Pam Thompson finds something magical and unsettling in Peter Sansom’s shifting, complex poetry.

sansomCareful What You Wish For
Peter Sansom
ISBN 978-1-84777-203-9
63 pp       £9.99


Peter Sansom is one of the best-known and most influential poet/editors in the UK. Careful What You Wish For, his fifth full collection, gained the poet a much-deserved Cholmondley Award from the Society of Authors. The collection is divided into three sections: moving from past to present, there is nothing linear in Sansom’s treatment of time, place and memory. Through sleight of language, line and image (seemingly with a light touch, but with what I call, precise complexity) in shifts between past and present and back again, the poet enacts the workings of memory; an effect both vertiginous and captivating.

I walk on in myself to walk / back to where I stood, lines from the long opening poem, ‘Diary of a Night in Matlock Bath’, give the reader a clue to Peter Sansom’s overarching technique. The poems are ‘walkings in’ on the poet’s self; ‘walkings in’ in order to walk outward again (literally and metaphorically) in the present, back to the past and towards the future. Readers of Sansom’s previous collections will not be surprised at this, and at fluent leaps of line and language. Wordsworth and Coleridge come to mind. Both poets get a mention, 1771 – black in the white lintel – … / Odd that Wordsworth was one year old that year / and Coleridge was minus one. The past is as intrusive for the poet as the gander who … stands / like sitting, snaking his neck and meeting / my eye. A key signifier here is the river as time, whose timelessness links the poet with then and now:

                                                                 A huge willow
                    grows back into the current I rowboated on
                    one summer forty years ago, impossible,
                    the glass drop on the oar plunged back
                    into the heavy green present …


For Wordsworth, rowing a stolen boat became one of those ‘spots of time’ that continued to reverberate and recharge his imagination. An act of rowing for Sansom is also a charged (‘impossible’) one. The standard advice for poets to excise adjectives does not apply to Sansom who manages them expertly: the present, both heavy and green, suggests, all at once, sadness, youth, loss of youth, as well as the colour and texture of the river. This is an example of poem as topography: Sansom maps Matlock and its surroundings, leads us through it: Orchard Road, across to Riber Castle, holiday castles and The Towers, the Round House, as the day turns to evening, the book, here (as in so many poems in the collection) almost a living presence, another hour / with Mr Polly under a lamp. The poem recalls moments in time placed outside time; and is also evidence of the growth of the poet’s mind, in lines that are intriguingly structured. These fall (roughly) into five stresses in the middle and later sections although earlier in the poem, rows of single syllables are used to emphatic effect, as in the description of a dalmation, with its head in a vet cone like a song. This poem, like its companion at the end of the collection – of similar length and style but without the section breaks – is freighted with dark moments that halt the forward momentum, I walked into the woods / one sunny day burdened down (not like me) / and every day harder to manage. Nature restores, temporarily. The final poem, ‘Sofa’ sees the poet at some distance from his working-class roots; and shows how time-slips are evidenced in the language we come to use, Dear sofa, when did you stop being a settee? The poem reprises details from elsewhere, Saint-Exupéry, Robert Lowell; the poet travels by sitting still, thinks back to student days, … here I am on the same sofa / an hour by hired van and three decades / no further on. It’s a kind of magic the way Peter Sansom includes so many referents of time and place … Five Pints powdered milk, Angel Delight … Patchouli cheesecloth … Trivial Pursuits, … The Whole of the Moon, …, The Burning Perch, without ever being predictable or repetitious. He is never merely listing: all is rooted in believable autobiography, even when it is probably make-believe, as in ‘Claim To Fame’, where the poet plays tennis with Ken Dodd.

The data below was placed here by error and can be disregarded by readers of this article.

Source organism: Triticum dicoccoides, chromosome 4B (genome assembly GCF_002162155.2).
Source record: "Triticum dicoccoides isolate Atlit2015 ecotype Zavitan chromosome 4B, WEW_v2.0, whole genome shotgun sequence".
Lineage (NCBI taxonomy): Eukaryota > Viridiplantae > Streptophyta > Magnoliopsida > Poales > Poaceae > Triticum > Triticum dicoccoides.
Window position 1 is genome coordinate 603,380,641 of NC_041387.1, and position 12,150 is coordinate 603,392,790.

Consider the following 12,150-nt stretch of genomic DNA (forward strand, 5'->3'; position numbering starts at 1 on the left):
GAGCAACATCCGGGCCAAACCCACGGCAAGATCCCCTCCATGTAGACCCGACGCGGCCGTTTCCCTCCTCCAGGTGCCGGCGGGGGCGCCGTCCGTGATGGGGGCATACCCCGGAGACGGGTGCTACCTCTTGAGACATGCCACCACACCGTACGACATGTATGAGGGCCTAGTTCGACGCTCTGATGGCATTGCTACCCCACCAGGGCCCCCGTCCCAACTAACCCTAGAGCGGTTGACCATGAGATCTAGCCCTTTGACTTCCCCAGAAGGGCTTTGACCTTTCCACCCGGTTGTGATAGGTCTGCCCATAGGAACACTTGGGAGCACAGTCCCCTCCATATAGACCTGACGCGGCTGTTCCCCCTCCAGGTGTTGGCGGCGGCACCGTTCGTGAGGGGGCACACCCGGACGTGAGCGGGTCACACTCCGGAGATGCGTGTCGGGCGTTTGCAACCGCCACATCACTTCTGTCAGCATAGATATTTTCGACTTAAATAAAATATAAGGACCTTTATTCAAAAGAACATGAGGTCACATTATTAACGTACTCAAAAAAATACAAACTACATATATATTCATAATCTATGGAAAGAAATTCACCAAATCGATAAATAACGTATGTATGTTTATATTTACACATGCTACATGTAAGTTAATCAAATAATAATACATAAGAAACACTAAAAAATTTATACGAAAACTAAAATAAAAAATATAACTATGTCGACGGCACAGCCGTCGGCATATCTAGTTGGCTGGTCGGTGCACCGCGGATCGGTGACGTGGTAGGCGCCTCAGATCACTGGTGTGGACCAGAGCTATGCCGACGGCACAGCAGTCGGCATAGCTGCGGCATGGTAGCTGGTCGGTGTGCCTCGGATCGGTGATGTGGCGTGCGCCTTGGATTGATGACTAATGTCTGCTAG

Dark moments arrive with aging and illness; incidents, for the poet and members of his family: a near drowning; memories of … the cord / around the baby’s neck; of fainting on a plane, I came to … over the Alps, cradling / a bottle of oxygen. I see a link between the plane and the blacking-out with three poems which began as translations of passages from Antoine Saint Exupéry’s Vol de Nuit. The poems focus on St Exupéry, who, in the early days of flight, went missing on a flight across South America. By making these translations into poems Sansom has translated parts of his own life story in terms another writer’s. The description of the pilot, having delivered the mail,